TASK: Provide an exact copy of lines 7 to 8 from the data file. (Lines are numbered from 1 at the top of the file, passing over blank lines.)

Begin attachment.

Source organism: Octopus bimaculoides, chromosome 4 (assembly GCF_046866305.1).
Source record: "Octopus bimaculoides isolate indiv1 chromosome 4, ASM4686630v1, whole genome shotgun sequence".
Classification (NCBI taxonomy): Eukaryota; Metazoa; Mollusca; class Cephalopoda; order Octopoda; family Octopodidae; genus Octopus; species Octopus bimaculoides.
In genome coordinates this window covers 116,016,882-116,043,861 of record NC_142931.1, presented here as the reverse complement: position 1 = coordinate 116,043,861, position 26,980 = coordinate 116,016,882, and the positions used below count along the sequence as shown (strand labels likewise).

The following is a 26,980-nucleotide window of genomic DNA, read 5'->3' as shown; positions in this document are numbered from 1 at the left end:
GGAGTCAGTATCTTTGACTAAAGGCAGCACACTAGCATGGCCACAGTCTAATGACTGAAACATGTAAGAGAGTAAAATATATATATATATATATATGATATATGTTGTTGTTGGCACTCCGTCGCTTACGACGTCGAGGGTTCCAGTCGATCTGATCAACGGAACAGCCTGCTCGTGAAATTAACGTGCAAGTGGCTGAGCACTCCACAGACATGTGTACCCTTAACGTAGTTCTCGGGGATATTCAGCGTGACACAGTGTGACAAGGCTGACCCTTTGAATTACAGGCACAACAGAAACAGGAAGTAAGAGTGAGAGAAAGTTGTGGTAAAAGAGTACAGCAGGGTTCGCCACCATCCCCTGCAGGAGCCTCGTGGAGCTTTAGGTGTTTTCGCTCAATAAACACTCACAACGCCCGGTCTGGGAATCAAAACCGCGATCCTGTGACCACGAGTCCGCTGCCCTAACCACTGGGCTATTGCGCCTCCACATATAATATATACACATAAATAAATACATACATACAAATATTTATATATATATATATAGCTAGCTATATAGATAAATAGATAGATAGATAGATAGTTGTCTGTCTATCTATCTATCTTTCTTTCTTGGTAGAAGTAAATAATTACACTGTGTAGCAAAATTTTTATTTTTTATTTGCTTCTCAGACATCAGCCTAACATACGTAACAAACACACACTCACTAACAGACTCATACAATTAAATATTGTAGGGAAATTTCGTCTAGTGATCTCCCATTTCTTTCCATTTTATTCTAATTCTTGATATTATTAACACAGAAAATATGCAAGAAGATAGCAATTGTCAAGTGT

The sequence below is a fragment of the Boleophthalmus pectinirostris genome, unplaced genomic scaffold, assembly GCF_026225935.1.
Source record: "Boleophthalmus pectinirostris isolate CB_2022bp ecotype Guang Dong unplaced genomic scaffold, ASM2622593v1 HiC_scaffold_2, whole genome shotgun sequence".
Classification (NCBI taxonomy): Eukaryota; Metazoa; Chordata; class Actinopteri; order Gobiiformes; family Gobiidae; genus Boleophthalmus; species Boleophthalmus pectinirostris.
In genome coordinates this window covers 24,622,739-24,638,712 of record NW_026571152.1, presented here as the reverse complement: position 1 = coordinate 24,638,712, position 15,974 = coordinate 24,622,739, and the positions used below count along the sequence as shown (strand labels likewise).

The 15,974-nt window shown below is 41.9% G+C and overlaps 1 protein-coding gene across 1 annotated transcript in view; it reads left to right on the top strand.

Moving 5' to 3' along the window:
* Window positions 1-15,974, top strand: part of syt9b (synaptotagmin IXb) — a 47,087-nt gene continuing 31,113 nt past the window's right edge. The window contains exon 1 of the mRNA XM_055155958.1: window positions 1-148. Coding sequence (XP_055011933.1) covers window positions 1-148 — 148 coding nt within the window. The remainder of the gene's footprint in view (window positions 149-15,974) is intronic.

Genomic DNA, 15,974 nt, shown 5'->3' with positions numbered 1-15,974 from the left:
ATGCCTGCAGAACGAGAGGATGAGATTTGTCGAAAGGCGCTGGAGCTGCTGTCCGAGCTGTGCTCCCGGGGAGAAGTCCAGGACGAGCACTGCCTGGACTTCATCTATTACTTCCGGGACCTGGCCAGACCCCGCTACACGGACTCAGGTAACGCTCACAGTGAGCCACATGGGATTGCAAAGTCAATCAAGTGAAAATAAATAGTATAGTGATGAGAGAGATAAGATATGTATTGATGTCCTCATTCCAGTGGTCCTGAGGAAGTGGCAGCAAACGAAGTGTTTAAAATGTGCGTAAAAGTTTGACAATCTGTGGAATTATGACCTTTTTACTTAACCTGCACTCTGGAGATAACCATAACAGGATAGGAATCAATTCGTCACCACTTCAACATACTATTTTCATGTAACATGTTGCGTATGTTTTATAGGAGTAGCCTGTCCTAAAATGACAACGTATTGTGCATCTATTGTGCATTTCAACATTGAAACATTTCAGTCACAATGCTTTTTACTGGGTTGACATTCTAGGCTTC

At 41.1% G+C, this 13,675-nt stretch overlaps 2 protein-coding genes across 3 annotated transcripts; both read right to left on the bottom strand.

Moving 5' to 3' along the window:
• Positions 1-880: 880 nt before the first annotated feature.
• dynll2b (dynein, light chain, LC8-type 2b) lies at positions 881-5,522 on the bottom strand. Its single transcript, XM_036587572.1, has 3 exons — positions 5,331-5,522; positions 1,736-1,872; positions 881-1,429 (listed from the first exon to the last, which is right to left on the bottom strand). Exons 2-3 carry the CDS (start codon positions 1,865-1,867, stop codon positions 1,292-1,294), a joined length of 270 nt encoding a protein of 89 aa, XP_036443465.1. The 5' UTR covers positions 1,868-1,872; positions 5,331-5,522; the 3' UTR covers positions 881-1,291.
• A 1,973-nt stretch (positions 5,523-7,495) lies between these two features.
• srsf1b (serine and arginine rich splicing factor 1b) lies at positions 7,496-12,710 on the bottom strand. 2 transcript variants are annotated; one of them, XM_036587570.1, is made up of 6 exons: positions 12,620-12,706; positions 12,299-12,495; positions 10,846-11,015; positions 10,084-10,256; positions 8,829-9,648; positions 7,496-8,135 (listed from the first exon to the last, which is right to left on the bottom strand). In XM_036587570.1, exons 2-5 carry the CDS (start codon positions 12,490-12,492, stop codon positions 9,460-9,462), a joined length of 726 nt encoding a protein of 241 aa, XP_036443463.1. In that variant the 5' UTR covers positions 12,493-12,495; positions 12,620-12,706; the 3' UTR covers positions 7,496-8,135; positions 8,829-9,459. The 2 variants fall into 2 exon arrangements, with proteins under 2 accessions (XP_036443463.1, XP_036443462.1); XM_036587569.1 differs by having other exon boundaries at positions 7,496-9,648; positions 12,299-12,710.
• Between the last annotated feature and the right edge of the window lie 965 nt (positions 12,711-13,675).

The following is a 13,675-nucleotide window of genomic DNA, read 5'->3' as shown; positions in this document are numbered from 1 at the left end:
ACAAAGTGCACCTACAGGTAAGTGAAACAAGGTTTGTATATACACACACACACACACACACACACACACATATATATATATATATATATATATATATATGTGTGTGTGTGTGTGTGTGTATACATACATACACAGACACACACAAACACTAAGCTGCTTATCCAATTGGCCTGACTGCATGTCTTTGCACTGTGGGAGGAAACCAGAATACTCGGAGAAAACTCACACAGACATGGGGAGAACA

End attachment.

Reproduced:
The sequence below is a fragment of the Boleophthalmus pectinirostris genome, unplaced genomic scaffold, assembly GCF_026225935.1.
Source record: "Boleophthalmus pectinirostris isolate CB_2022bp ecotype Guang Dong unplaced genomic scaffold, ASM2622593v1 HiC_scaffold_2, whole genome shotgun sequence".